The nugget. (Sisters, Or.) 1994-current, January 07, 2015, Page 13, Image 13

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    Wednesday, January 7, 2015 The Nugget Newspaper, Sisters, Oregon
Kitzhaber plans
low-key inauguration
By Jonathan J. Cooper
Associated Press
SALEM (AP) — Alabama
and Texas plan parades to
mark their governors’ inau-
gurations. Chief executives in
Colorado, Georgia and Illinois
will have concerts.
In Oregon, there will be
cookies — and not much
else — to commemorate
John Kitzhaber’s unprece-
dented fourth inauguration as
Kitzhaber takes the oath
of office in the state House
chamber on Jan. 12. He’ll give
a speech, and stay for an after-
noon reception in the Capitol
rotunda funded by his re-
election campaign, said Amy
Wojcicki, a Kitzhaber spokes-
man. He’ll be accompanied
by his fiancee, Cylvia Hayes,
whose past business arrange-
ments tormented Kitzhaber’s
re-election campaign.
Then the Democratic gov-
ernor will retreat with a small
group of friends and family to
Mahonia Hall, his official res-
idence in Salem, to watch the
Oregon Ducks play the Ohio
State Buckeyes in the college
football championship.
The plans are similar to
those for Kitzhaber’s last
inauguration in 2011, when
he returned to the governor’s
office after an eight-year
hiatus. The 2011 inaugura-
tion came on the same day
the Ducks played in their last
national title game. They lost
to Auburn.
Months later, after the leg-
islative session wrapped up,
Kitzhaber held an informal
hoe-down to mark his inau-
guration. No decisions have
been made about whether to
hold a similar party next sum-
mer, Wojcicki said.
Kitzhaber has long pre-
ferred to keep things infor-
mal. He routinely wears blue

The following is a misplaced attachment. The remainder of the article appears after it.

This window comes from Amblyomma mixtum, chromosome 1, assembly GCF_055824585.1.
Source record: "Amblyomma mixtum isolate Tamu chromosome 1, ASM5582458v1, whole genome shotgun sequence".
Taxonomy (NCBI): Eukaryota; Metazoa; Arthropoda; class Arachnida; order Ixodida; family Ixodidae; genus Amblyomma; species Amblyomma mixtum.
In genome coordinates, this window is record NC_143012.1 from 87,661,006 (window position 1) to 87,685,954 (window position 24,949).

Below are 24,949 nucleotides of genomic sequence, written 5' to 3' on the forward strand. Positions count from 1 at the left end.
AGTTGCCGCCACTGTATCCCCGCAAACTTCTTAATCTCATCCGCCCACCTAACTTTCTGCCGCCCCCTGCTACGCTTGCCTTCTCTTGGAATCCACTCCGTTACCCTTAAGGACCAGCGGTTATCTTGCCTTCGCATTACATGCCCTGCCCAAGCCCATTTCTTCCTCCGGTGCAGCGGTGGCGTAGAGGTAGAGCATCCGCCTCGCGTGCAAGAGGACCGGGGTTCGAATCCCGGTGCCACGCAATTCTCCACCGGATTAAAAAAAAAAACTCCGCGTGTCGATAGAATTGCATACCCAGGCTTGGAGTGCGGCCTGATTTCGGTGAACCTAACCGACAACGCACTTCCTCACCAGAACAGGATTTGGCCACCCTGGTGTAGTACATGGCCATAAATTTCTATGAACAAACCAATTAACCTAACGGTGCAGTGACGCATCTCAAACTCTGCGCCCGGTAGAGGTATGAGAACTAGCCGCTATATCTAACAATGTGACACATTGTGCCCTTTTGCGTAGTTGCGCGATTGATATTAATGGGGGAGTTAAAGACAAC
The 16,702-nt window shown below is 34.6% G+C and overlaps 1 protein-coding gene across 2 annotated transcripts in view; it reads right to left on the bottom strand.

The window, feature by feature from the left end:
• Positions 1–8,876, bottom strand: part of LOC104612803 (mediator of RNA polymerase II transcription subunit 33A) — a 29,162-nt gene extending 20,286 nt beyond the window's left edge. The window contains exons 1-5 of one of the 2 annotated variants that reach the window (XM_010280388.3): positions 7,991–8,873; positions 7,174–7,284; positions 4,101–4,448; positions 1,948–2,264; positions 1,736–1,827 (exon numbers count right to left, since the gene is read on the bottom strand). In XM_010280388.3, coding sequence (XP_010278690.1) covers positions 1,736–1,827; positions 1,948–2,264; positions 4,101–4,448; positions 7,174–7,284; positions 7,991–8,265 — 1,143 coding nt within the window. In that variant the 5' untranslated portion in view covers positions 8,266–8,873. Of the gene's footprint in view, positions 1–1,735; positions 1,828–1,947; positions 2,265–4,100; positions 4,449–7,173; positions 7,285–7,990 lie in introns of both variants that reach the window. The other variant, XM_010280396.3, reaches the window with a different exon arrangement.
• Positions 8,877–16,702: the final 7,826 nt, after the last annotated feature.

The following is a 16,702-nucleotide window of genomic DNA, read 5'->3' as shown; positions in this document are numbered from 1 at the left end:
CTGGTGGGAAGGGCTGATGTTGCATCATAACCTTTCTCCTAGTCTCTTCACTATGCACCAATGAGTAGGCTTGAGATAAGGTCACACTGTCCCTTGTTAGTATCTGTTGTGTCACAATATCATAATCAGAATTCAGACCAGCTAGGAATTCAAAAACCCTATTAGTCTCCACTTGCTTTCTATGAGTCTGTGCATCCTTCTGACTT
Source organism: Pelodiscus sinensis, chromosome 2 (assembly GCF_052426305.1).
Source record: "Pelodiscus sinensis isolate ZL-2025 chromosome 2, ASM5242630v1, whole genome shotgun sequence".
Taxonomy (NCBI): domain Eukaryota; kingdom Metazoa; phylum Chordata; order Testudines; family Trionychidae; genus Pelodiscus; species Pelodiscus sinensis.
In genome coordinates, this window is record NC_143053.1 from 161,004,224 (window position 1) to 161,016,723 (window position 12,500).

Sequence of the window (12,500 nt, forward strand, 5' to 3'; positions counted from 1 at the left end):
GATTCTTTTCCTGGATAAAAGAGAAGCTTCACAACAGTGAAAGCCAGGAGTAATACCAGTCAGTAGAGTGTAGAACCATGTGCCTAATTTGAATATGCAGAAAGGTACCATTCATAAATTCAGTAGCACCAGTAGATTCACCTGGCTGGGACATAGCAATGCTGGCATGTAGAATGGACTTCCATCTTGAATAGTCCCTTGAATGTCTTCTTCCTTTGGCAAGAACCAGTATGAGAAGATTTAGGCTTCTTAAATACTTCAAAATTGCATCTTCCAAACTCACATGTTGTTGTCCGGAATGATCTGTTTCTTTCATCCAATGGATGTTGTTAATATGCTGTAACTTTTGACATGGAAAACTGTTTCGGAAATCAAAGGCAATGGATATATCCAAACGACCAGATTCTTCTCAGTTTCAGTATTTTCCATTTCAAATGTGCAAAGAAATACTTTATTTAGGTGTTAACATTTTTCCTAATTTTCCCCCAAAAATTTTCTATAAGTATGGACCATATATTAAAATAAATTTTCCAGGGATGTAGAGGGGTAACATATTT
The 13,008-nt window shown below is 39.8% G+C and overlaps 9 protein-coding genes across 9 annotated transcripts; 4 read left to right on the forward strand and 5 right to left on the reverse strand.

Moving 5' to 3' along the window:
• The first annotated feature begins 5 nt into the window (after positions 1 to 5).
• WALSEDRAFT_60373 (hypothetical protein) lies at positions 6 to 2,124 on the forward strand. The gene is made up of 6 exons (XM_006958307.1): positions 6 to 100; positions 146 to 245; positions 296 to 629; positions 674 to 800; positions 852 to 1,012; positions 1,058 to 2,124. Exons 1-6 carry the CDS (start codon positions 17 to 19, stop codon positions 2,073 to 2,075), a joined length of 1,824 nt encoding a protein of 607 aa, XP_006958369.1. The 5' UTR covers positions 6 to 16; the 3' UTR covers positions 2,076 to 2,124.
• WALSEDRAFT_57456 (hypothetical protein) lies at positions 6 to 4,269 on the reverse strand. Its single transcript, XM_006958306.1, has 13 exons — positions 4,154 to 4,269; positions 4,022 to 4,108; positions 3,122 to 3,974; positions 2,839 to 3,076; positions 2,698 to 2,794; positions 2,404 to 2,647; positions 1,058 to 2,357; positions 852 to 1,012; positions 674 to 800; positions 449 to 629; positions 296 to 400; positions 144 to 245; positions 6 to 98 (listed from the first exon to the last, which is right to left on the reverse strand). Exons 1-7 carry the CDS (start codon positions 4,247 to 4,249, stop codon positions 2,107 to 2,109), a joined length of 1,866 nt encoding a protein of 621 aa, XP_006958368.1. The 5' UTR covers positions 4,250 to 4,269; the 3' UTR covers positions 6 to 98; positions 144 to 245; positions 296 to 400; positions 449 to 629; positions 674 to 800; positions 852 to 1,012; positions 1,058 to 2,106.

jeans to work, even to for-
mal functions like his first
Ohio’s re-elected governor,
John Kasich, isn’t eschewing
the pomp and circumstance
of an inauguration, despite
Ohio State’s presence in the
big football game. He held a
“family day at the statehouse”
this weekend and an inaugural
ball. He plans a second, more
elaborate ceremony when he’s
sworn in Jan. 12.
Oregon will have among
the most muted of the dozens
inaugural celebrations occur-
ring around the country this
month, according to a review
of inaugural festivities by The
Associated Press.
pacific Coast sea bird
die-off puzzles scientists Red Cross
seeks local
SALEM (AP) — Scientists
are trying to figure out what’s
behind the deaths of seabirds
that have been found by the
hundreds along the Pacific
Coast since October.
Mass die-offs of the small,
white-bellied gray birds
known as Cassin’s auck-
lets have been reported from
British Columbia to San Luis
Obispo, California.
It’s normal for some sea-
birds to die during harsh win-
ter conditions, especially dur-
ing big storms, but the scale of
the current die-off is unusual.
“To be this lengthy and
geographically widespread,
I think is kind of unprec-
edented,” Phillip Johnson,
executive director of the
Oregon Shores Conservation
Coalition, told the Salem
Statesman Journal. “It’s an
interesting and somewhat
mysterious event.”
The birds appear to be
starving to death, so experts
don’t believe a toxin is the
culprit, said Julia Burco, a
wildlife veterinarian for the
Oregon Department of Fish
and Wildlife.
But why the birds can’t
find food is a mystery.
Researchers say it could
be the result of a successful
breeding season, leading to
too many young birds com-
peting for food. Unusually
violent storms might be push-
ing the birds into areas they’re
not used to or preventing them
from foraging. Or a warmer,
more acidic ocean could be
affecting the supply of tiny
zooplankton, such as krill,
that the birds eat.
U.S. Geological Survey’s
National Wildlife Health Cen-
ter in Wisconsin is conducting
additional necropsies on dead
birds, researchers said.
to be this lengthy
and geographically
widespread, I think is
kind of unprecedented.
— phillip Johnson
Robert Ollikainen, of
Tillamook, found 132 dead
birds on the beach there
including 126 Cassin’s auklets
on Dec. 26. “It was pretty dra-
matic,” Ollikainen said.
Did you or someone in